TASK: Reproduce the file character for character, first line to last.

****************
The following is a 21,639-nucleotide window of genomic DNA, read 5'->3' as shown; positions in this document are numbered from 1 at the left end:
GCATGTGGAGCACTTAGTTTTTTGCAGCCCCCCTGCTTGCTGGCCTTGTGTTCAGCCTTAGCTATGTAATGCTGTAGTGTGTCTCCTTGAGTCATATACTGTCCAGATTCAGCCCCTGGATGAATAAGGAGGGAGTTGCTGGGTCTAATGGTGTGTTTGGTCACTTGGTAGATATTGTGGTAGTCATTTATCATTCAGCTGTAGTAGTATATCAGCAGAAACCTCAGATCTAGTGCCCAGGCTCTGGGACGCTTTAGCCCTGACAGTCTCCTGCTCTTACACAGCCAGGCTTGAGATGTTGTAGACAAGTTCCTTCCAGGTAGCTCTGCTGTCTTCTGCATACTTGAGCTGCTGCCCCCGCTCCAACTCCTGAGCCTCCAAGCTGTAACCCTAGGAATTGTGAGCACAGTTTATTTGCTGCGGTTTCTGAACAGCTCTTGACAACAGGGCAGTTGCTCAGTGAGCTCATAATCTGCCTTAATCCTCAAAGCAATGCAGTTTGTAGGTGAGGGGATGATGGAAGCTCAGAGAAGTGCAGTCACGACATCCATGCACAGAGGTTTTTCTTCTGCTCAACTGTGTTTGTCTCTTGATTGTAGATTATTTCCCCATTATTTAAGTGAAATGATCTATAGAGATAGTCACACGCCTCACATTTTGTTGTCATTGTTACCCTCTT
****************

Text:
The following is a 21,639-nucleotide window of genomic DNA, read 5'->3' as shown; positions in this document are numbered from 1 at the left end:
GCATGTGGAGCACTTAGTTTTTTGCAGCCCCCCTGCTTGCTGGCCTTGTGTTCAGCCTTAGCTATGTAATGCTGTAGTGTGTCTCCTTGAGTCATATACTGTCCAGATTCAGCCCCTGGATGAATAAGGAGGGAGTTGCTGGGTCTAATGGTGTGTTTGGTCACTTGGTAGATATTGTGGTAGTCATTTATCATTCAGCTGTAGTAGTATATCAGCAGAAACCTCAGATCTAGTGCCCAGGCTCTGGGACGCTTTAGCCCTGACAGTCTCCTGCTCTTACACAGCCAGGCTTGAGATGTTGTAGACAAGTTCCTTCCAGGTAGCTCTGCTGTCTTCTGCATACTTGAGCTGCTGCCCCCGCTCCAACTCCTGAGCCTCCAAGCTGTAACCCTAGGAATTGTGAGCACAGTTTATTTGCTGCGGTTTCTGAACAGCTCTTGACAACAGGGCAGTTGCTCAGTGAGCTCATAATCTGCCTTAATCCTCAAAGCAATGCAGTTTGTAGGTGAGGGGATGATGGAAGCTCAGAGAAGTGCAGTCACGACATCCATGCACAGAGGTTTTTCTTCTGCTCAACTGTGTTTGTCTCTTGATTGTAGATTATTTCCCCATTATTTAAGTGAAATGATCTATAGAGATAGTCACACGCCTCACATTTTGTTGTCATTGTTACCCTCTT